In making a movie about U.S. Marines in the battle of Iwo Jima, Clint Eastwood became concerned that he was telling only half of the story.
So he made another movie.
The two films — "Flags," telling the story of six men who raised an American flag on Mount Suribachi, and the tentatively named "Lambs Before the Wind" on the Japanese side of the battle — are scheduled for simultaneous release next fall.
Eastwood had difficulty articulating to Time magazine why he took on the ambitious projects.
"I don't know — sometimes you just get a feeling about something. You have a premonition that you can get something decent out of it," he told the magazine in an interview in this week's issue. "You just have to trust your gut."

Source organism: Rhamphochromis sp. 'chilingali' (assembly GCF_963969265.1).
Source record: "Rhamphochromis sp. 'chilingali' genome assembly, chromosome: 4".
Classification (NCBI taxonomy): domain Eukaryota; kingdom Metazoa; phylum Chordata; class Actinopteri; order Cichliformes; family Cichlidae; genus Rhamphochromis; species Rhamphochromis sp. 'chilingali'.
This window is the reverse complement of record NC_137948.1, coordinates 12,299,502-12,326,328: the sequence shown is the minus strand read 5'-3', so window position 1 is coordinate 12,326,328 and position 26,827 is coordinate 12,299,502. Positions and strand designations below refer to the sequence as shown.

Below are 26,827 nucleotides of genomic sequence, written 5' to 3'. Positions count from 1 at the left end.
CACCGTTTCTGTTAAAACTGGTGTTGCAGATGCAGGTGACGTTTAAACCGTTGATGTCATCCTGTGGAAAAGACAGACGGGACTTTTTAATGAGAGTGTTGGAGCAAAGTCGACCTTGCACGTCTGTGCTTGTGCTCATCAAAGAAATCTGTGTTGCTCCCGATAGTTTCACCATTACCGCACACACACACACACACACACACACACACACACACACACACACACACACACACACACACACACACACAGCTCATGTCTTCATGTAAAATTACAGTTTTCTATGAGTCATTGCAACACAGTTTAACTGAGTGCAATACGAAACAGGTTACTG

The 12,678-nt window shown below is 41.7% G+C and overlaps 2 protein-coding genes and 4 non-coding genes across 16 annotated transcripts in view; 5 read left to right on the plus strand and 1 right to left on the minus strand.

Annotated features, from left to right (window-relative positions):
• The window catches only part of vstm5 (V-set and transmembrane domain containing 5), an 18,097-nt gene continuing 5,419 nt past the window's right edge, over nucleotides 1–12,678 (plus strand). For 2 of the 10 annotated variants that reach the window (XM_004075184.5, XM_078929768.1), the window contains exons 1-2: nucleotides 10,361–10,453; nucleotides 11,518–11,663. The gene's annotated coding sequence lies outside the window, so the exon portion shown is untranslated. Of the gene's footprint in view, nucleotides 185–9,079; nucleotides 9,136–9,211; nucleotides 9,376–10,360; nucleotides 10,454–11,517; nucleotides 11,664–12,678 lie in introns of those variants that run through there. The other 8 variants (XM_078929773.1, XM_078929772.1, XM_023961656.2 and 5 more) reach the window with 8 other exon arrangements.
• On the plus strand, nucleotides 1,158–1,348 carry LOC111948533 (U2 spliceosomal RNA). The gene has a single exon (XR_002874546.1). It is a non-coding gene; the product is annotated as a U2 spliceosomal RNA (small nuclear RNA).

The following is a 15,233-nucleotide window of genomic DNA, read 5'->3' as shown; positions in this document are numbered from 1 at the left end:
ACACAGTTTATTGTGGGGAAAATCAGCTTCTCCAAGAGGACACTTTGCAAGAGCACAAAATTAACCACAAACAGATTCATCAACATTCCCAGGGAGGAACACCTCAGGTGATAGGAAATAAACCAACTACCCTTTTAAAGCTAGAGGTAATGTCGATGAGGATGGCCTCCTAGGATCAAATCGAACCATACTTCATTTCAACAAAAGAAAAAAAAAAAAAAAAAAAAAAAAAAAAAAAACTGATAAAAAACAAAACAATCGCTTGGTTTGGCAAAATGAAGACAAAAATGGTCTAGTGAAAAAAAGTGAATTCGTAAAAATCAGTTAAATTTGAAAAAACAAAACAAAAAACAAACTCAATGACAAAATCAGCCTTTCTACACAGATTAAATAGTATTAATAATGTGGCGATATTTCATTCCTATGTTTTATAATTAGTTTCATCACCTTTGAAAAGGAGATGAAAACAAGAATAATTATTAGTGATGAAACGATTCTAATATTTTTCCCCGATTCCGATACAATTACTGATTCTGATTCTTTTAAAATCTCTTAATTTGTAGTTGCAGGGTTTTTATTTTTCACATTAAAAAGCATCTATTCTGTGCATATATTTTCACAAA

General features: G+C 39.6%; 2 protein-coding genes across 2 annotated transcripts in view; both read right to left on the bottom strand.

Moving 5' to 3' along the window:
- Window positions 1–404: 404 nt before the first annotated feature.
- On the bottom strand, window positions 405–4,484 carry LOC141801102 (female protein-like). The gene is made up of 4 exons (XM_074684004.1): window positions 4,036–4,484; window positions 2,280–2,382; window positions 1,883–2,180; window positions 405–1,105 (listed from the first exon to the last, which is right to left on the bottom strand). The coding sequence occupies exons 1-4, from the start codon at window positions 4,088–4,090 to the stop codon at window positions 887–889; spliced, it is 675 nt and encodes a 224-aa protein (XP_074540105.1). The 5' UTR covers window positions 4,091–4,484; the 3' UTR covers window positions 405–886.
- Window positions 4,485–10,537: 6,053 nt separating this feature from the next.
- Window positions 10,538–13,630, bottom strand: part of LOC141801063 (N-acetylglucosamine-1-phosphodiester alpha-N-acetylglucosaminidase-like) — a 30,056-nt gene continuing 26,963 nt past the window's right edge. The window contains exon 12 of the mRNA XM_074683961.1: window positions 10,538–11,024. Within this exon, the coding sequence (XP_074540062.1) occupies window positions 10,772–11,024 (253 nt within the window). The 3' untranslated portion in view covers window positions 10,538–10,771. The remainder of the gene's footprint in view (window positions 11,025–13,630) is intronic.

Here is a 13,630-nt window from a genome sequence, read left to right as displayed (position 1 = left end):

Nearly 7,000 American troops and more than 20,000 Japanese died in the battle from February to March 1945.
Mount Suribachi, a 550-foot dead volcano at the tiny, teardrop-shaped island's southern tip, was where five Marines and a Navy corpsman raised a U.S. flag on Feb. 23, 1945. The flag-raising — the second one that day on the mountain — was captured in the famous photograph by Associated Press photographer Joe Rosenthal.
Eastwood, 75, has won two best-director Oscars, for "Million Dollar Baby" and "Unforgiven."